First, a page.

And what has been the result?
The BC Lottery Corporation seems to have turned a blind eye to the whole business. In July of this year, FINTRAC, in an unprecedented move, fined the BC Lottery Corporation $670,000 for inadequate reporting of suspicious transactions–the first fine of a gaming regulatory body in Canada. BC Lottery Corporation president Michael Graydon brushed off the offenses as clerical errors.
Mr. Graydon, Solicitor General Rich Coleman: We are seeing the results of your negligence on our city streets. Our children are waking in their beds to the sound of gunfire outside their windows.
Faced with the opportunity to help stop this hellish business, you are doing nothing. Worse than nothing.
Give us real policing in our casinos, and stop pretending that everything that goes on inside them is just fun and games.
On December 2, 2010, the Missouri Gaming Commission voted 5-0 to grant its final vacant casino license to locally run Isle of Capri Casinos, in preference to Las Vegas run Paragon Gaming’s Sugar Creek bid and one other competitor. No dice for Sugar Creek casino – Independence, MO – The Examiner.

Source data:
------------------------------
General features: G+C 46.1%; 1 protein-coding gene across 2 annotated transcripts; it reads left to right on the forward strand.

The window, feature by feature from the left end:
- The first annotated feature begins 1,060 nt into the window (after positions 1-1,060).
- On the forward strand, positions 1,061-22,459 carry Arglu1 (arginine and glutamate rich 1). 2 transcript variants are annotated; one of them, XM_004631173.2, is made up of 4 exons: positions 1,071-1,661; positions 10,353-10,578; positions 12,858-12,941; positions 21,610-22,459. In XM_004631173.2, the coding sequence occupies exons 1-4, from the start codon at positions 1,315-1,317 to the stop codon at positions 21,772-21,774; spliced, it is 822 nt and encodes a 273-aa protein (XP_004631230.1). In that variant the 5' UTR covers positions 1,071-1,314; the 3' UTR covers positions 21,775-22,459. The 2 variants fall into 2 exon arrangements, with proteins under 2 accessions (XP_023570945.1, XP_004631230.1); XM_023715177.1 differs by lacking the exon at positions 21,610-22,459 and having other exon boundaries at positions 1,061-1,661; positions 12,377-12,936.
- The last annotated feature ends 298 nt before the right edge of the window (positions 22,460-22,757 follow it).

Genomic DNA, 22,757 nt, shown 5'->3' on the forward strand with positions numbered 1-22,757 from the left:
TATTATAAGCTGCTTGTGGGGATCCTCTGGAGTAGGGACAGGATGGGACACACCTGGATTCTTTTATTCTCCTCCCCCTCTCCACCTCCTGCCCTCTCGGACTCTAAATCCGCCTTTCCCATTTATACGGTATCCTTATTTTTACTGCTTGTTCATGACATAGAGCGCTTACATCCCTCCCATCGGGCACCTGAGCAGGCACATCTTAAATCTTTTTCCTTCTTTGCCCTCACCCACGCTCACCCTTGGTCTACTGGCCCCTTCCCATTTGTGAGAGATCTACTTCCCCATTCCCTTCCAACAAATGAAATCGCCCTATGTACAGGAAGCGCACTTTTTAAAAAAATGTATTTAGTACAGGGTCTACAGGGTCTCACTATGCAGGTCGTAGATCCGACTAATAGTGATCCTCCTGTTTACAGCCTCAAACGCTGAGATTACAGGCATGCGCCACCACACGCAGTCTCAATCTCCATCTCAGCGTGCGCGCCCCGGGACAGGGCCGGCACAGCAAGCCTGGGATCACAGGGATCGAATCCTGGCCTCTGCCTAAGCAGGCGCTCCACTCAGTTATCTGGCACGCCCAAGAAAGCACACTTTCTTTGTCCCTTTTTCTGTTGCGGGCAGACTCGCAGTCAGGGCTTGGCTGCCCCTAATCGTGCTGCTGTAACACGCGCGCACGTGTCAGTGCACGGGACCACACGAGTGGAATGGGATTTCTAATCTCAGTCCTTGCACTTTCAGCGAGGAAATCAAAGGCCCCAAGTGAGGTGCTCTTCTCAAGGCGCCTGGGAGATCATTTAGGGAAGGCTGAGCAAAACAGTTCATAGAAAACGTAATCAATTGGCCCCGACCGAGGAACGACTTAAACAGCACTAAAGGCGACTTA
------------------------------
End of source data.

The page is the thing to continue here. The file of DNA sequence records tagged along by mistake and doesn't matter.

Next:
(Paragon are the current owners of Vancouver’s much smaller Edgewater Casino. BC Lottery Corp has given them the contract to to open a giant new expanded Edgewater next to BC Place Stadium – IF Vancouver City Council approves it.)
Missouri’s open, public, competitive bidding process contrasts with sharply with the BC Lottery Corporation’s approach. Missouri set a 6 week deadline for interested bidders to submit detailed economic assessments, then another 6 weeks to submit a formal application, following which there would be another 2 months for public hearings, polls, independent economic impact reports, with no formal end time for the consideration process. SE Missourian.com: Missouri Gaming Commission sets timetable for casino licensing process (05/27/10)
Here’s the chair of the Missouri Gaming Commission on the selection process – see YouTube.
Paragon Gaming’s $407 million proposal was not able to garner a single vote of support from the Commission, having been assessed as generating the least amount of revenue and generating the fewest jobs of the three shortlisted bidders.
(Note: Paragon has been making a lot of noise about the jobs it will create in Vancouver, but they don’t address the way such casinos suck money and jobs out of the surrounding businesses and economy. Its jobs algorithm is faulty – and furthermore, it is not talking about high-level or green jobs.)
The following article was written by US Senator Jamie Eldridge. The article cites some reputable studies from reputable economist professor Earl Grinols. We have no evidence as yet that gambling improves the economic climate for neighbouring businesses.
“People will spend a tremendous amount of money in casinos, money that they would normally spend on buying a refrigerator or a new car. Local businesses will suffer because they lose customer dollars to the casinos.”
– Donald Trump, casino owner